Rykkin, Norway, Christmas 1978. A family is having a somewhat unconventional Christmas, but that itself is kind of par for the course for them; though living in an apartment block he designed in the suburbs, father Magnus (Sven Nordlin) is still a hippy at heart, with mother Lone (Sonja Richter) a bit of a stabilizing influence on him and their two sons. When she's torn away in a freak accident, Magnus despairs, and while younger brother Peter goes to live with his aunt and uncle for a while, older brother Nikolaj (Åsmund Høeg) stays. He's recently discovered punk, and while this is the perfect time for a boy his age to rebel, that's hard to do with a father as open-minded and supportive as Magnus.

It can be frustratingly difficult, in fact, and that's demonstrated early, during the otherwise serene Christmas scenes. The basic need for Nikolaj to establish his own identity, or maybe Magnus to finish growing up himself - or a little of both - is at the core of the story, and when the movie is at its best, that idea is presented beautifully, with awkward reactions and discomfort at points where relief might naturally be expected.

Full review at EFC.

A Night of Nightmares

* * * ½ (out of four)
Seen 27 July 2012 in Concordia University Cinema de Seve (Fantasia 2012, HD)

Should horror films necessarily have a consistent mythology that makes its villain's methods and goals (twistedly) logical, or does such a thing work against it actually being horrifying? A Night of Nightmares has a lot of elements that make for a fun little movie, enough to be tremendously fun in the present tense. Just don't ask how it all works.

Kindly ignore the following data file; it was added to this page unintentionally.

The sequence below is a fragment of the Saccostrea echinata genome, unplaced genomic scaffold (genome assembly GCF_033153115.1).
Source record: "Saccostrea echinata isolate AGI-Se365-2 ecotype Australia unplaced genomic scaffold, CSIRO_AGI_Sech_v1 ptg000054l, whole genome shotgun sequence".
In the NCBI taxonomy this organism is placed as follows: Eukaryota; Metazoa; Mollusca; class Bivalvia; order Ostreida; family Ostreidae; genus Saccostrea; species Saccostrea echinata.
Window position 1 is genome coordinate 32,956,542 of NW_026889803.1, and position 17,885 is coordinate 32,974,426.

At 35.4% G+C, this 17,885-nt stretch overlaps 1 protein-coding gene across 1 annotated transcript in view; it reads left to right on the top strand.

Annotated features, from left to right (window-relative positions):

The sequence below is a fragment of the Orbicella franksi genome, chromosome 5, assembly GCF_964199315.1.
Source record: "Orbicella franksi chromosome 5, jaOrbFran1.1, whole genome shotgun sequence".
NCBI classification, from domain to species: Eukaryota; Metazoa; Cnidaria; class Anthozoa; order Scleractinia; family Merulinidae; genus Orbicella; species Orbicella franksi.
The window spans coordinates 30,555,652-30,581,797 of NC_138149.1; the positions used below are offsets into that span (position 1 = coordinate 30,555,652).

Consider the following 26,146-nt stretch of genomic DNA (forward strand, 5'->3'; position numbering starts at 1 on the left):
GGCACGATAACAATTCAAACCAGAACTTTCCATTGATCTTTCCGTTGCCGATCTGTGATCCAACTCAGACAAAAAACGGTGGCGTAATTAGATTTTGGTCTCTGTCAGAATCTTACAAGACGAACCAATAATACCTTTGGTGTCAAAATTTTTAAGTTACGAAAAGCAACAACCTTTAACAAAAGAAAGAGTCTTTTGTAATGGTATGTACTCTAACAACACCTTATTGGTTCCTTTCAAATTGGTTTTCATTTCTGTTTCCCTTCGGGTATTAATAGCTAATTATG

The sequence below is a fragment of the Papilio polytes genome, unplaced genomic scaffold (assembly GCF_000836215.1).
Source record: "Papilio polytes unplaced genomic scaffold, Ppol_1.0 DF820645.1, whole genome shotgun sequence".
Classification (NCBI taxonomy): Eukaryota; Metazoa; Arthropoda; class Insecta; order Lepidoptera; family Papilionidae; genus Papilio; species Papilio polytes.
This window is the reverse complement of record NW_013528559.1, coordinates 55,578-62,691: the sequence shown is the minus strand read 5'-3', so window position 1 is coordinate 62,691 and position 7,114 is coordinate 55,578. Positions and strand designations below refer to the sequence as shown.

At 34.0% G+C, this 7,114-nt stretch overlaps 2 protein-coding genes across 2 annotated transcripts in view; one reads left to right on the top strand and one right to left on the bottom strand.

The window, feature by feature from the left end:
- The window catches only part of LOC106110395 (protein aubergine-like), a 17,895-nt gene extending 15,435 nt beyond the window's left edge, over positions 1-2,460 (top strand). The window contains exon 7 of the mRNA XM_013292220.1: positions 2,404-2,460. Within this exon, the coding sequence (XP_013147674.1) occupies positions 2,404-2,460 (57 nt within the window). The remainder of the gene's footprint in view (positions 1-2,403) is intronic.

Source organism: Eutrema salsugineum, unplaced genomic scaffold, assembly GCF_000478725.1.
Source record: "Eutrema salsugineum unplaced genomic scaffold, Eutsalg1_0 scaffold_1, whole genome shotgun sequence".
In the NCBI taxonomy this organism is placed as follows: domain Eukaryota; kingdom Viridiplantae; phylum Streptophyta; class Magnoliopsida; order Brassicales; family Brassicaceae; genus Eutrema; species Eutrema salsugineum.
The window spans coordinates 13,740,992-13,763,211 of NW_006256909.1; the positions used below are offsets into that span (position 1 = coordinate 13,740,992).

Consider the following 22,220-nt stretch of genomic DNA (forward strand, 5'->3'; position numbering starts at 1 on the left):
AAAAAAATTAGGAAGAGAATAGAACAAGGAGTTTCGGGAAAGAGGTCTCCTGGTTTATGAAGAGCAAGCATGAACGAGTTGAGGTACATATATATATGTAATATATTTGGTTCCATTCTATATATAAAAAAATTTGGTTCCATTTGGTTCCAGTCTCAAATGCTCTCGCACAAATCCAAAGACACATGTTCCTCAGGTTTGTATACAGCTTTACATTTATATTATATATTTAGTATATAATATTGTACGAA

This one starts with Mark Lighthouse (Marc Senter), a young man with a music blog into which he pours the bulk of his time. His latest discovery is a singer who goes by the singular name of "Ginger"; when he asks for an interview, she accepts, suggesting they do it at her place, a rather isolated farmhouse - you know, the type with no mobile phone reception. It actually goes pretty well, at least until Phil (Jason London), a figure from her past, shows up, but a stalker is the least of their problems.

Writer/director Buddy Giovinazzo is best known in the United States for gritty, intense urban stories like Combat Shock and Life is Hot in Cracktown (mostly paying the bills by making police procedurals for German television), to the point where a horror movie is actually a sort of light-hearted break for him. Heck, it's fun by most standards, with light banter between the leads, gleeful jump scenes and occasionally nasty bits of humor. Heck, he even plays with the form a little, starting things off with a flash-forward that tells the audience just how the bulk of the movie will play out.

Full review at EFC.

Doomsday Book

* * * ½ (out of four)
Seen 27 July 2012 in Concordia University Theatre Hall (Fantasia 2012, HD)

Go figure - the middle segment of Doomsday Book, the one directed by action maestro Kim Jee-woon, is for the most part quiet and philosophical, while Im Pil-seong contributes two entertaining, absurd, funny end-of-the-world scenarios. It's an odd and intriguing mix, a little uneven at times (especially the first segment), but with a darn good cast and entertaining throughout.

And, to be totally honest, I think I would watch a movie that was just the last news broadcast from the third segment; it's funnier than most things that are sold as straight comedies.

Full review at EFC.

Hâdo romanchikkâ (Hard Romanticker)

* * * (out of four)
Seen 27 July 2012 in Concordia University Theatre Hall (Fantasia 2012, HD)

I liked this one a lot more than expected, and not just because I was vacillating over what to do at this point in the night, not really hugely enthusaed for either option. But this turned out to be a fast-paced, entertaining movie, with plenty of funny moments, a nifty score, and a mostly-enjoyable lead performance by Shota Matsuda.

I do have to admit, though, that it left me cold at certain points, too. The story is not the strongest and the gangsters (and those on the fringes) don't really distinguish themselves individually.

Full review at EFC.

No comments: